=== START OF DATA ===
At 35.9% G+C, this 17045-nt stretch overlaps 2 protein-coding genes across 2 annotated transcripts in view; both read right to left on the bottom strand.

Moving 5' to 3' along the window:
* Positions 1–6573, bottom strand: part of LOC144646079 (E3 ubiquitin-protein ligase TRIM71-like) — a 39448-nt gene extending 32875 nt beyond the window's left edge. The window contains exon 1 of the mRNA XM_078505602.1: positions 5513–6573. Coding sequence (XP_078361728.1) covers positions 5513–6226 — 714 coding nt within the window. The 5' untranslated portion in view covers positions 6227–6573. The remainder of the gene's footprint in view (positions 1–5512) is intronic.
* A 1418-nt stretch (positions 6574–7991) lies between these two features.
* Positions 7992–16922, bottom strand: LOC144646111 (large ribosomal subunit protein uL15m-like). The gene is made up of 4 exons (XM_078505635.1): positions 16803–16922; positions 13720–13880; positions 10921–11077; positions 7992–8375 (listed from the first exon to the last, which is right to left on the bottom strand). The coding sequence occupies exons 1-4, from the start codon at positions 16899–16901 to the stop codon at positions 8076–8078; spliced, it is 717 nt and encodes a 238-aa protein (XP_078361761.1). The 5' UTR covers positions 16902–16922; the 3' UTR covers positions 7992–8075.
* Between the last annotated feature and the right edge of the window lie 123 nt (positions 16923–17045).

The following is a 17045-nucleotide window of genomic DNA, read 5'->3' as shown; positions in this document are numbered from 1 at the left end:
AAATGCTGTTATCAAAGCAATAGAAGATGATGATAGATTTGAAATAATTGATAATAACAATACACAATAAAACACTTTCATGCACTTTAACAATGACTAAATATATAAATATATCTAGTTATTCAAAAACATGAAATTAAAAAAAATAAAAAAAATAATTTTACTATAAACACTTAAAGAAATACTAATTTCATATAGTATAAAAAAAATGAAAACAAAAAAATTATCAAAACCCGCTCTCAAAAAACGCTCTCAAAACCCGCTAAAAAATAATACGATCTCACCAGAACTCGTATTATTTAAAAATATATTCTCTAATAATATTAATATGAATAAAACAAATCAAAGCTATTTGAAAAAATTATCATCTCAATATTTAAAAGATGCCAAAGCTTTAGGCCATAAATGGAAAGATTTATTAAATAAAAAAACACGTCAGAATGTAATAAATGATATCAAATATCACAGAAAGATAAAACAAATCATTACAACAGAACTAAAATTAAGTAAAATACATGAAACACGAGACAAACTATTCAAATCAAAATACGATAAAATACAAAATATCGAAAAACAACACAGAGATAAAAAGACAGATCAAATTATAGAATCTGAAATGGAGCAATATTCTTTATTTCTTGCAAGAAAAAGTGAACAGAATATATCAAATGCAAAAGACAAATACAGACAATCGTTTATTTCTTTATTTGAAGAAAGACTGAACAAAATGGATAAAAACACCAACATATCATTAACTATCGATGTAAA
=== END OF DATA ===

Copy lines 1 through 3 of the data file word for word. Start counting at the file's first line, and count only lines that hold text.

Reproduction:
At 35.9% G+C, this 17045-nt stretch overlaps 2 protein-coding genes across 2 annotated transcripts in view; both read right to left on the bottom strand.

Moving 5' to 3' along the window:
* Positions 1–6573, bottom strand: part of LOC144646079 (E3 ubiquitin-protein ligase TRIM71-like) — a 39448-nt gene extending 32875 nt beyond the window's left edge. The window contains exon 1 of the mRNA XM_078505602.1: positions 5513–6573. Coding sequence (XP_078361728.1) covers positions 5513–6226 — 714 coding nt within the window. The 5' untranslated portion in view covers positions 6227–6573. The remainder of the gene's footprint in view (positions 1–5512) is intronic.